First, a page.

Retrieval Algorithm

This section outlines the method used to retrieve
vertical profiles of O_{3}, NO_{2}, and BrO from measured
ACDs. A more compact notation is now adopted: let
represent the measured ACD at elevation angle i
and
represent the ACD in the reference, initially
an unknown.
Hence the total ACD at elevation angle i is
.
This is related to the vertical column amounts through,

where is the air mass factor weighting matrix (also known as the kernel) at elevation angle i for an absorber in layer j, is the vertical column density in layer j, and the sum is over vertical layers. Hence each ACD is the weighted sum of contributions from all layers. Before being able to solve for , the column abundance in the reference must be determined. As the majority of the ER-2 flights occurred when the sun was fairly high in the sky ( ) and the reference is composed almost entirely of direct sunlight, the slant path enhancement for the reference through all layers above the aircraft is well approximated as . As such,

(11.18) |

where is the reference air mass factor matrix which has the simple form,

and to are the layers below the aircraft and to are the layers above the aircraft. The column abundance in the reference has simply been expressed as the sum of the vertical column in the layers above the aircraft multiplied by the pathlength enhancement factor. Thus, equation (6.17) can be expressed as,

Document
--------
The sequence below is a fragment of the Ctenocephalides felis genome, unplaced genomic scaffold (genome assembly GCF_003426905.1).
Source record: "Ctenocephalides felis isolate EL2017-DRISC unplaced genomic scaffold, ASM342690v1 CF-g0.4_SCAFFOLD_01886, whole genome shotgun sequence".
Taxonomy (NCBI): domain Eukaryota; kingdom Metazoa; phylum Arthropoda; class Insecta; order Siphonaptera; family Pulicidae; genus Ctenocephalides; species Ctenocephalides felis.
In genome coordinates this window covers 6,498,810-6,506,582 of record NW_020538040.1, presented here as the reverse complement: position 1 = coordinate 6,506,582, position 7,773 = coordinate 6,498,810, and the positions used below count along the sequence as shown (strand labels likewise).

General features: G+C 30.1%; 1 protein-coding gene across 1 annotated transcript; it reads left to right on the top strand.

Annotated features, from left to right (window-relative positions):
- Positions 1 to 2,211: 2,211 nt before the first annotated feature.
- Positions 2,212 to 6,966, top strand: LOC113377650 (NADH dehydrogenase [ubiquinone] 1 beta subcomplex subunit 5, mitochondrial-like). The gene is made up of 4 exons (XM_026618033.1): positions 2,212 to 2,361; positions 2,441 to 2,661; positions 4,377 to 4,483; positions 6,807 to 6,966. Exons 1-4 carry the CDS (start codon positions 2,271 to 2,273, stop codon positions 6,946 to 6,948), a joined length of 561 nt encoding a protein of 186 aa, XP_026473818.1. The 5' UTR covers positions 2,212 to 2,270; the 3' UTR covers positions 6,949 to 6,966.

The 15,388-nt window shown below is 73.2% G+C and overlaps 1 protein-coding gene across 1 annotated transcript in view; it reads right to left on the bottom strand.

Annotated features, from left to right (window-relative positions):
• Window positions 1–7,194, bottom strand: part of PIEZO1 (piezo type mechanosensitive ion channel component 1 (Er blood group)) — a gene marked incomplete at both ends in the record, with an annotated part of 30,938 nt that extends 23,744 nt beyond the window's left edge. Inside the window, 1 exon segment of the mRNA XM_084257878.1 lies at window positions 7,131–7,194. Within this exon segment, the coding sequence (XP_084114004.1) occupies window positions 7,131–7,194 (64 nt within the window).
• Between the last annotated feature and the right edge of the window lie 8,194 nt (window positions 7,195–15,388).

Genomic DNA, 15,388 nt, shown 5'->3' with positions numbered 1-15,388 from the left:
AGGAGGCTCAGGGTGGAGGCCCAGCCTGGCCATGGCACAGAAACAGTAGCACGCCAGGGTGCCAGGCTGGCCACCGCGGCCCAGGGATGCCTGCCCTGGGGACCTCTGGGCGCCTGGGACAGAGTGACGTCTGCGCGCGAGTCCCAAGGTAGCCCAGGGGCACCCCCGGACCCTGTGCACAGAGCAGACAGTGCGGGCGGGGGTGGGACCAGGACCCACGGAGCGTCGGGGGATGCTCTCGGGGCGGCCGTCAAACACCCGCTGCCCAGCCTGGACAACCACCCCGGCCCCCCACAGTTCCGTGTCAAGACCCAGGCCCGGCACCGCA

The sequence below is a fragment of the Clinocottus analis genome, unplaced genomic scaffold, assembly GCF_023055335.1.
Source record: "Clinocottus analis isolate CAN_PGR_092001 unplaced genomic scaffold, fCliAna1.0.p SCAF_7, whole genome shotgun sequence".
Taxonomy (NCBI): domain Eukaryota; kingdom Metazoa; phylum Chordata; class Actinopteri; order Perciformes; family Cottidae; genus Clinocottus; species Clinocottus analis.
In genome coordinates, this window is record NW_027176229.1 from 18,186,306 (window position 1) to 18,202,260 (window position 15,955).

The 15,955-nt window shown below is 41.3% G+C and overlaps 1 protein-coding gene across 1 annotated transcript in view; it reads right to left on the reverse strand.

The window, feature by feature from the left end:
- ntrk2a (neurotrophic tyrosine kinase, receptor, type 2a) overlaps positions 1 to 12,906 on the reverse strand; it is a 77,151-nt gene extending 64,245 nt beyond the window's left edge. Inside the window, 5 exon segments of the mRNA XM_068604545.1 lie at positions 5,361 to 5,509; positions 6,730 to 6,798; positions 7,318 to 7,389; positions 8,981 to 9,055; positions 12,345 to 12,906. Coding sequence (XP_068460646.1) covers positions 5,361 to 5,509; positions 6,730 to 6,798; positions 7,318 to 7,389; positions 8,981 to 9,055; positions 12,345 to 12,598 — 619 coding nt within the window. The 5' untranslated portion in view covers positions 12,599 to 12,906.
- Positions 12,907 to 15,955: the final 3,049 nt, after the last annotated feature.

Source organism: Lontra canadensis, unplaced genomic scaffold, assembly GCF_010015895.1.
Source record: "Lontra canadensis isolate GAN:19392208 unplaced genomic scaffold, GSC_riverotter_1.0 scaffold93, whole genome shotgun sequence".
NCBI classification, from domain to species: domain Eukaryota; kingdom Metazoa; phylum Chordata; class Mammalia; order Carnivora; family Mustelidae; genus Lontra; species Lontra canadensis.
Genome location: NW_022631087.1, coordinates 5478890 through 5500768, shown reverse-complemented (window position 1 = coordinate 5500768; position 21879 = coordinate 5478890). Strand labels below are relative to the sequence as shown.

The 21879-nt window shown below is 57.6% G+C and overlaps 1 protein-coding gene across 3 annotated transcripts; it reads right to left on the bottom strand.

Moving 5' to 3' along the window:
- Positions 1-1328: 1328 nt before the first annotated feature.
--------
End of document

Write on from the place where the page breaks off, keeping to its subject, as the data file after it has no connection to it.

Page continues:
The main advantage of this formulation is that the column density in the reference need not be solved for prior to the inversion. The use of the horizontal flux as the reference over, for example, the top step in the limb scan allows this simple form for . In order for equation (6.19) to be valid, the altitude retrieval grid must possess a level at the altitude of the aircraft.

There are many techniques available to solve for .
See Rodgers (1976) for a discussion of some of these.
If
then a simple matrix inversion can be
performed,

(11.21) |

where, for convenience, matrix notation is now used so that F is the matrix form of F, C is the matrix form of C, and is the matrix form of . However, given noise on the measurements, this is likely to produce a solution which is physically unrealistic and numerically unstable. For an over-constrained system, , least-squares or some other estimator can be used. In this case,

where the superscript

Another common technique is the method of maximum likelihood, or optimal
estimation. This method has the drawback of requiring an extensive